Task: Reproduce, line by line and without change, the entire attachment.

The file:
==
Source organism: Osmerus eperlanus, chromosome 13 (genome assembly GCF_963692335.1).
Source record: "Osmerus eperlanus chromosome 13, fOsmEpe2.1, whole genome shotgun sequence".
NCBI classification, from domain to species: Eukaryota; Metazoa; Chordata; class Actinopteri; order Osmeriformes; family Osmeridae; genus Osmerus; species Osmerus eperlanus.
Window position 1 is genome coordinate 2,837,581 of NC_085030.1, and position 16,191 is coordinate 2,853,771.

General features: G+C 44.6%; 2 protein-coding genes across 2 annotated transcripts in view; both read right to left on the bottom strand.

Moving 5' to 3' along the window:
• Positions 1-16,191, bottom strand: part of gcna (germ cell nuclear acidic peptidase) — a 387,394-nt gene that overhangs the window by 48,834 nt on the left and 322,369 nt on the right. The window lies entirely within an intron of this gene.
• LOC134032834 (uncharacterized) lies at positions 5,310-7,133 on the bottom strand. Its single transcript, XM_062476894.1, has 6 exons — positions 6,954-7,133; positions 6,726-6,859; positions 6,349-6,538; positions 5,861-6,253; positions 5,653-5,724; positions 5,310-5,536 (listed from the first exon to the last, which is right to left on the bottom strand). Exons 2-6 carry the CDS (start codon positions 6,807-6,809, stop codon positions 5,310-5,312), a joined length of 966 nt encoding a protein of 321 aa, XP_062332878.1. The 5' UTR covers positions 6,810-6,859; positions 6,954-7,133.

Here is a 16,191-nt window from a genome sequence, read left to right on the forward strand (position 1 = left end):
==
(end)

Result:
Source organism: Osmerus eperlanus, chromosome 13 (genome assembly GCF_963692335.1).
Source record: "Osmerus eperlanus chromosome 13, fOsmEpe2.1, whole genome shotgun sequence".
NCBI classification, from domain to species: Eukaryota; Metazoa; Chordata; class Actinopteri; order Osmeriformes; family Osmeridae; genus Osmerus; species Osmerus eperlanus.
Window position 1 is genome coordinate 2,837,581 of NC_085030.1, and position 16,191 is coordinate 2,853,771.

General features: G+C 44.6%; 2 protein-coding genes across 2 annotated transcripts in view; both read right to left on the bottom strand.

Moving 5' to 3' along the window:
• Positions 1-16,191, bottom strand: part of gcna (germ cell nuclear acidic peptidase) — a 387,394-nt gene that overhangs the window by 48,834 nt on the left and 322,369 nt on the right. The window lies entirely within an intron of this gene.
• LOC134032834 (uncharacterized) lies at positions 5,310-7,133 on the bottom strand. Its single transcript, XM_062476894.1, has 6 exons — positions 6,954-7,133; positions 6,726-6,859; positions 6,349-6,538; positions 5,861-6,253; positions 5,653-5,724; positions 5,310-5,536 (listed from the first exon to the last, which is right to left on the bottom strand). Exons 2-6 carry the CDS (start codon positions 6,807-6,809, stop codon positions 5,310-5,312), a joined length of 966 nt encoding a protein of 321 aa, XP_062332878.1. The 5' UTR covers positions 6,810-6,859; positions 6,954-7,133.

Here is a 16,191-nt window from a genome sequence, read left to right on the forward strand (position 1 = left end):